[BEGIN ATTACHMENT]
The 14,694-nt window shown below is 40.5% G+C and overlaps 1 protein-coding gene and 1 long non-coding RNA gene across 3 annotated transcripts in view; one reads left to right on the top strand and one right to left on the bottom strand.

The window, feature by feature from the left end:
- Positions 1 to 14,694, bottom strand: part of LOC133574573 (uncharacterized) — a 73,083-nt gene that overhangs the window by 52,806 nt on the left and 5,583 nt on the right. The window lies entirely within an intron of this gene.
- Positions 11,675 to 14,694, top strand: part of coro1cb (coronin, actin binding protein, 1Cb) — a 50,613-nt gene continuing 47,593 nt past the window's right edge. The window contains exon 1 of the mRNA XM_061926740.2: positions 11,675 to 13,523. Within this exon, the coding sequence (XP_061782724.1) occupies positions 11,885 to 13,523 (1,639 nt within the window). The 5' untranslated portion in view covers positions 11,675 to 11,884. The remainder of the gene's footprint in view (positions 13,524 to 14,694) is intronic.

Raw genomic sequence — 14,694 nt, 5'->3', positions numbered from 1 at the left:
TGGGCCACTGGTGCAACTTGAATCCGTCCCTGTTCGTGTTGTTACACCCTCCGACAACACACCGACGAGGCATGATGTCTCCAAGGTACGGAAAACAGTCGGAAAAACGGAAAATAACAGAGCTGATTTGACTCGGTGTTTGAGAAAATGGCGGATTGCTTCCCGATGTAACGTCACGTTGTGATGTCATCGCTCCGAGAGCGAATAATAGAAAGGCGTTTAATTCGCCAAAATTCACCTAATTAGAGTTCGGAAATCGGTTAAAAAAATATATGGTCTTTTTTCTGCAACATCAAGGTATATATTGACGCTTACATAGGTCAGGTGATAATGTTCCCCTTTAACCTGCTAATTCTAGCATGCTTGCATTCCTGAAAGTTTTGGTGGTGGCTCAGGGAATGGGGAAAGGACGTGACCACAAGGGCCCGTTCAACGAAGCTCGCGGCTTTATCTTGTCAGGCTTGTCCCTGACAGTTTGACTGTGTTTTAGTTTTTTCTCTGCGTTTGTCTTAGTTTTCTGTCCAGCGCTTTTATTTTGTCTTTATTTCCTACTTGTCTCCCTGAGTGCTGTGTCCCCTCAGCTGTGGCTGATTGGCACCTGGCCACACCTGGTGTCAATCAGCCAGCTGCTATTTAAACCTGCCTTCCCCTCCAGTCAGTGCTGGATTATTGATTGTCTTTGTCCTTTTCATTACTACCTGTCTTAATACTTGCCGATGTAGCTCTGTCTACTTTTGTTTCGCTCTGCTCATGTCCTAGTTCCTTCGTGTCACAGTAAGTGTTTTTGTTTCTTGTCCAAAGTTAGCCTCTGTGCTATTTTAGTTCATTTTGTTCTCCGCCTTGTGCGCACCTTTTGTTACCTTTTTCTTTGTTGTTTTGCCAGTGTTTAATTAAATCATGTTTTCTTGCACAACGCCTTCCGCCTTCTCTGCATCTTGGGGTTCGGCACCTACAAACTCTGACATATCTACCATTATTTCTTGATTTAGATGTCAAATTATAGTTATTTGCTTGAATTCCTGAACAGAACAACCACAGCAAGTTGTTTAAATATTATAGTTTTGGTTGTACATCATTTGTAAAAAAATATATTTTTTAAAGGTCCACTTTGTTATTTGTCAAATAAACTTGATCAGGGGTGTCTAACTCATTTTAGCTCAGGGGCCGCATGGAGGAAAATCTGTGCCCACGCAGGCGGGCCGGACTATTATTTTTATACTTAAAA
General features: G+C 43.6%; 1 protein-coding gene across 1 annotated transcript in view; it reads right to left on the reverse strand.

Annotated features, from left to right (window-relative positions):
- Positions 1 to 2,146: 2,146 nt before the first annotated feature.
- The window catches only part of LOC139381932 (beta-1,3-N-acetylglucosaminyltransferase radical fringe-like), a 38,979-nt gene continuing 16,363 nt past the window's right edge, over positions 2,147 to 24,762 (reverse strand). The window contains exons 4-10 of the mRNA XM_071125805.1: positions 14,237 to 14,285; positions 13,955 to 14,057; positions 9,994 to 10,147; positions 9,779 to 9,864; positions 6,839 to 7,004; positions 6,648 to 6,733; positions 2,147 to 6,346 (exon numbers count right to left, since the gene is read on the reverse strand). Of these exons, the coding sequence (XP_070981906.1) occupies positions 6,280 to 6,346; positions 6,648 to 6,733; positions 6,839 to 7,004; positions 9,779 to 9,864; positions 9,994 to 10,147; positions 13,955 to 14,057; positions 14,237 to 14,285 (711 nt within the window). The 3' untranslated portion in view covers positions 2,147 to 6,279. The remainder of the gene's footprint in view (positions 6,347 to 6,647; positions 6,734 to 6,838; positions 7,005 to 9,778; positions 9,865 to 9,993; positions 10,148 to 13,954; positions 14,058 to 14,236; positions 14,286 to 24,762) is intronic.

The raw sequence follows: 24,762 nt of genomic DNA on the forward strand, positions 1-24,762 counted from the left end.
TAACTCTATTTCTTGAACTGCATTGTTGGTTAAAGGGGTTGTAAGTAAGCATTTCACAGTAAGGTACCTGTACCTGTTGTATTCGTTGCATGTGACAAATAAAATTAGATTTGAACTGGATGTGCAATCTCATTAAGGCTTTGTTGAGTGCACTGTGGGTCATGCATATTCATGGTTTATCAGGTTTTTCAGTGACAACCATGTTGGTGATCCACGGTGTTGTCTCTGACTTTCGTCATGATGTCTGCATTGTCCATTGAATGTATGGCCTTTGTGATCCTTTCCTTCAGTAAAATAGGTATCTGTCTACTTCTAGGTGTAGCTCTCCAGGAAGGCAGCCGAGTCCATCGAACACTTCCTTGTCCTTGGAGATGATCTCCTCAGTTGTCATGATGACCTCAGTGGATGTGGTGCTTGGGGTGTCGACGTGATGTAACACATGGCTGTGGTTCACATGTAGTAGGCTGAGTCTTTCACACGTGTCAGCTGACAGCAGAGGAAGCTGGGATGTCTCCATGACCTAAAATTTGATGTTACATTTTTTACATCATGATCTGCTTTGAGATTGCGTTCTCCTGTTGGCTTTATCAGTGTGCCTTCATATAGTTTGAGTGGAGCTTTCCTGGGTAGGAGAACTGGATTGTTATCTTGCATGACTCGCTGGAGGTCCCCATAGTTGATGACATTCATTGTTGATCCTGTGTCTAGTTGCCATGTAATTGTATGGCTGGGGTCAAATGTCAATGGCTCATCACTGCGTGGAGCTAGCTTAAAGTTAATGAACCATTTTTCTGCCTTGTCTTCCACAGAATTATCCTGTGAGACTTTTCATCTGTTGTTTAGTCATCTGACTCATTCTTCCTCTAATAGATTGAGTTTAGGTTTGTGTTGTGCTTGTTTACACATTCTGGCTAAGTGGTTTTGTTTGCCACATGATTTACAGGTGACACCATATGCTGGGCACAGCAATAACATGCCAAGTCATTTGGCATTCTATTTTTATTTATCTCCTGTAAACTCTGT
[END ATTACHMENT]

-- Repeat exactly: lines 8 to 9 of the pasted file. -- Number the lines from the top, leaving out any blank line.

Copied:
Annotated features, from left to right (window-relative positions):
- Positions 1 to 2,146: 2,146 nt before the first annotated feature.